Infrastructure investment, workforce development, and worker-friendly trade will benefit everyone.
Editor's note: The Alliance for American Manufacturing recently unveiled a new report, Unmade in America: Industrial Flight and the Decline of Black Communities. Written by research fellow Gerald Taylor, the report makes the case that while all manufacturing communities suffered because of major job losses starting in the 1970s, Black workers were disproportionately hurt. In the essay below — the third in a series of three blog posts — Taylor looks at realistic policies that can help Black communities rebuild. Be sure to read the first post and second post.
The economic risks are too perilous—and the potential economic gains are too great—to wait any longer to address the devastation caused by industrial flight. What follows is a discussion of three key areas—infrastructure investment, workforce development, and worker-friendly trade policy—where smart and effective actions, investments, and policies can help to repair the damage done to Black workers, families, and communities by deindustrialization.
Because the problems that these solutions are meant to address are so widespread and have been so damaging, everyone, regardless of social status or economic standing or political persuasion, should have an interest in seeing solutions implemented. And this fact can serve as a wellspring of optimism. With the right kinds of outreach, awareness-raising, and education about these issues, meaningful attempts to address them could become a reality sooner rather than later.
America’s infrastructure is now, and has been for decades, in an astonishing state of disrepair. According to the American Society of Civil Engineers (ASCE), the United States scored a D+ on its infrastructure report card in 2013, and hasn’t scored higher than a C since the first iteration of the report card in 1988. The ASCE recommends heavy infrastructure investment, to the tune of $200 billion annually until 2020, just to bring the country’s grade up to a B.
Deindustrialized communities offer some of the most distressing examples of the effect that inadequate infrastructure can have on everyday life. One obvious way to target those communities for improvement is simply to invest in them directly, ensuring that ambitious and smart infrastructure projects that follow Buy America guidelines are begun in those regions.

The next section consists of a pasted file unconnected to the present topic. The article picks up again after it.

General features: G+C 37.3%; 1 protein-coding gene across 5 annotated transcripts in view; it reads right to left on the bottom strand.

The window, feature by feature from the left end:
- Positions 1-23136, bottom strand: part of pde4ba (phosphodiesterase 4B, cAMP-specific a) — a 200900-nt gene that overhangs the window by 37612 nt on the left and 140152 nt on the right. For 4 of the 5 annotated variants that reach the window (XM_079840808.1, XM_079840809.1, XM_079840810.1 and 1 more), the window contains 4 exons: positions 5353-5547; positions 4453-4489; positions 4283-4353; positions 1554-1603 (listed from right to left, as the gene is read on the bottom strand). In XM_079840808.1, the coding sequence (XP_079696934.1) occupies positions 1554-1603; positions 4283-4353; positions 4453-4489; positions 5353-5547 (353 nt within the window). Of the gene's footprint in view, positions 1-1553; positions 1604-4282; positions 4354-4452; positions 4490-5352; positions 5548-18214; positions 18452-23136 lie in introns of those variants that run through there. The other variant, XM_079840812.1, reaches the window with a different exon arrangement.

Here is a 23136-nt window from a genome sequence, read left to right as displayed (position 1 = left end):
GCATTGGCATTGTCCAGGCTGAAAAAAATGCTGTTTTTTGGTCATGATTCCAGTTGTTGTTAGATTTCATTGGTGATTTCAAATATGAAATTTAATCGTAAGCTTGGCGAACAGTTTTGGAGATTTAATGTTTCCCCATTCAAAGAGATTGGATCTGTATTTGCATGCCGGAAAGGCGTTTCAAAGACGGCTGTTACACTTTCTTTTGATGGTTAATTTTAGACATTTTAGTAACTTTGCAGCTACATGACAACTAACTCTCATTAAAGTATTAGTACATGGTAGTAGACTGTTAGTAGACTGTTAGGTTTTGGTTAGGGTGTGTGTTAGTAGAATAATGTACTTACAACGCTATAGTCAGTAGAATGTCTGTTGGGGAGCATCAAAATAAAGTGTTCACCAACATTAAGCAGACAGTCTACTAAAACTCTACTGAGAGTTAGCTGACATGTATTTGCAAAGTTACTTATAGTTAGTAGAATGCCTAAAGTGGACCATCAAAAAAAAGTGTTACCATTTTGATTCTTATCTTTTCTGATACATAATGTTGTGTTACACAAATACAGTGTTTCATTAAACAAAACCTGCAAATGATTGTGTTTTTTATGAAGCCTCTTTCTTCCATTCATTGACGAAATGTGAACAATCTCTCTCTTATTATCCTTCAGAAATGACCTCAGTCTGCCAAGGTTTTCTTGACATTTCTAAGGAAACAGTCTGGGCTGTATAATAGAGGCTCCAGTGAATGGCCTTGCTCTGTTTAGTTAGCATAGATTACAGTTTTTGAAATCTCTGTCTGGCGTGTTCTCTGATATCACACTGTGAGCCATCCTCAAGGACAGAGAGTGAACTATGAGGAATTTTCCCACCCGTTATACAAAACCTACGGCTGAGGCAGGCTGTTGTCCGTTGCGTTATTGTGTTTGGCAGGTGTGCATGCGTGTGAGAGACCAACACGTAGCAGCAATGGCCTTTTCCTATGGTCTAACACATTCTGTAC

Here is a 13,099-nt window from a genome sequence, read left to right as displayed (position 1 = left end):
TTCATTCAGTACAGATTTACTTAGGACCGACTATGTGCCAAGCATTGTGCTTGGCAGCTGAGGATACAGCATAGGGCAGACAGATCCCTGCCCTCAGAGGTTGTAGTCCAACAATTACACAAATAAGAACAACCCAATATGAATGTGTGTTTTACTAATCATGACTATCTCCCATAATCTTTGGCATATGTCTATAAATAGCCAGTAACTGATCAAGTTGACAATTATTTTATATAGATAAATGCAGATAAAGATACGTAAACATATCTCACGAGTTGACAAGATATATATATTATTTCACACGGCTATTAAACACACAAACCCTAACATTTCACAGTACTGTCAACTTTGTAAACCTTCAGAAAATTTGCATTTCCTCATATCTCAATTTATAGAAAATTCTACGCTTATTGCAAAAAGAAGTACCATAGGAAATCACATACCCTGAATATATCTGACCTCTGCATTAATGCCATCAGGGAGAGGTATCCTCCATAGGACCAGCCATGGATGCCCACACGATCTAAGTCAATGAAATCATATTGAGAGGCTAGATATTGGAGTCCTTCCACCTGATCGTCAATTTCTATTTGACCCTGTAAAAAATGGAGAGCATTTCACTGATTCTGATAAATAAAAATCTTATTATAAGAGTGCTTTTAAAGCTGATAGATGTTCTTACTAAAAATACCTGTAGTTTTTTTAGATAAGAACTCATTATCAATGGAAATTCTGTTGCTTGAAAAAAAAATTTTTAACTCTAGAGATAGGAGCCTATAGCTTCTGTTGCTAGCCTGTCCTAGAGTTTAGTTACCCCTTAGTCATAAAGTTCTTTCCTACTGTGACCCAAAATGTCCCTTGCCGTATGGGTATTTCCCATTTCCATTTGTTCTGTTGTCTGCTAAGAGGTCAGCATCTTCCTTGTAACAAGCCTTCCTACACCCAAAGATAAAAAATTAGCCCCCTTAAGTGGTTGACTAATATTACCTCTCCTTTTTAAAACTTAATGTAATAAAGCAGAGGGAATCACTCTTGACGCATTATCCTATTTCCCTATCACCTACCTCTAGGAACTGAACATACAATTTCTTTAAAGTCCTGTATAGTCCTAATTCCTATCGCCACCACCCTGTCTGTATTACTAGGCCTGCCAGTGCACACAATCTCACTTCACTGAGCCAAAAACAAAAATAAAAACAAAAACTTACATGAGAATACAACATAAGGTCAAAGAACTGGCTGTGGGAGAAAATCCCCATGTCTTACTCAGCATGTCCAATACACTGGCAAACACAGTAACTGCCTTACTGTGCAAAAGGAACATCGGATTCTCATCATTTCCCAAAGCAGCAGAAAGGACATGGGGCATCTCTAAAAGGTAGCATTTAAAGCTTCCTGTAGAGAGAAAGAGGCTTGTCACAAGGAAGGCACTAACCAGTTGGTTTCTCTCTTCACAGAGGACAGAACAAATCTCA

Report after report demonstrates that there are few better ways to invest federal funds than in infrastructure, and a recent study by the Duke University Center on Globalization, Governance and Competitiveness demonstrates how Buy America preferences can work to maximize the potential gains from such investments.
For example, in New York the new Tappan Zee Bridge, which follows Buy America and is being built with American-made steel, has created more than 7,700 jobs and has a total cost of $3.9 billion. It is expected to finish on time and last 100 years without major structural maintenance. Compare that to the San Francisco-Oakland Bay Bridge, built with steel from China. It finished 12 years late, created jobs for 3,000 workers in China and was $3.9 billion over budget. It has been plagued with safety problems.
Targeted investment in deindustrialized communities can help them not only by repairing their crumbling infrastructures, but also by connection them more fully to regional economies, opening up possibilities for their residents to take advantage of more robust economic and social opportunities in the process.
The economic impact of a nationwide surge of ambitious and effective infrastructure projects would be substantial. And by ensuring that such projects materialize in deindustrialized communities as well, it is possible to advance the causes of social, economic, and racial justice by improving the lots of some of America’s most disadvantaged and vulnerable citizens.
The skill set required to fill today’s manufacturing jobs is enormously different than it was decades ago. Modern jobs require advanced, STEM-oriented knowledge in fields like welding, electronics, robotics, and computer programming.
There is currently a well-documented and troubling shortage of workers with the required skill set. But this fact should not be understood as an indictment of those workers—indeed, a longstanding neglect of effective workforce development by employers, marked by a general unwillingness to hire and then train workers for the jobs that are needed—has left the talent pipeline in American manufacturing lacking the depth and skill required to maximize America’s gains in the manufacturing renaissance.